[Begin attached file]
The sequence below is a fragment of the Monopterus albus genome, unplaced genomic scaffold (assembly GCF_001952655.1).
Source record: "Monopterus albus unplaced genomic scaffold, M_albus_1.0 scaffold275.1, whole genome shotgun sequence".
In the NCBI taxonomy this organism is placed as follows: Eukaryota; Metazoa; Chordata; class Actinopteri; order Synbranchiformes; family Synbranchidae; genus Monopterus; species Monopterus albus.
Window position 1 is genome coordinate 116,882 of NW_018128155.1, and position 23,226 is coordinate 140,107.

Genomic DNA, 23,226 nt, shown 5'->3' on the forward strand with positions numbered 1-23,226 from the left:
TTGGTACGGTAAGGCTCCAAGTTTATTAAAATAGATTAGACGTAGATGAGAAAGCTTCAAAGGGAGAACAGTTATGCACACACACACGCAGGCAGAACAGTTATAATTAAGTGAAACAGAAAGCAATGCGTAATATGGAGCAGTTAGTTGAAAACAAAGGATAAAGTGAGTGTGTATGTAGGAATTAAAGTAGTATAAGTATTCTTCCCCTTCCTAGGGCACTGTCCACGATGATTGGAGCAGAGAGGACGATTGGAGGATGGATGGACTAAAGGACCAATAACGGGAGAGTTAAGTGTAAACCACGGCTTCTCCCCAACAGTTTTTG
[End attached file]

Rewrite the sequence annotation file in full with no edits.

The sequence below is a fragment of the Monopterus albus genome, unplaced genomic scaffold (assembly GCF_001952655.1).
Source record: "Monopterus albus unplaced genomic scaffold, M_albus_1.0 scaffold275.1, whole genome shotgun sequence".
In the NCBI taxonomy this organism is placed as follows: Eukaryota; Metazoa; Chordata; class Actinopteri; order Synbranchiformes; family Synbranchidae; genus Monopterus; species Monopterus albus.
Window position 1 is genome coordinate 116,882 of NW_018128155.1, and position 23,226 is coordinate 140,107.

Genomic DNA, 23,226 nt, shown 5'->3' on the forward strand with positions numbered 1-23,226 from the left:
TTGGTACGGTAAGGCTCCAAGTTTATTAAAATAGATTAGACGTAGATGAGAAAGCTTCAAAGGGAGAACAGTTATGCACACACACACGCAGGCAGAACAGTTATAATTAAGTGAAACAGAAAGCAATGCGTAATATGGAGCAGTTAGTTGAAAACAAAGGATAAAGTGAGTGTGTATGTAGGAATTAAAGTAGTATAAGTATTCTTCCCCTTCCTAGGGCACTGTCCACGATGATTGGAGCAGAGAGGACGATTGGAGGATGGATGGACTAAAGGACCAATAACGGGAGAGTTAAGTGTAAACCACGGCTTCTCCCCAACAGTTTTTG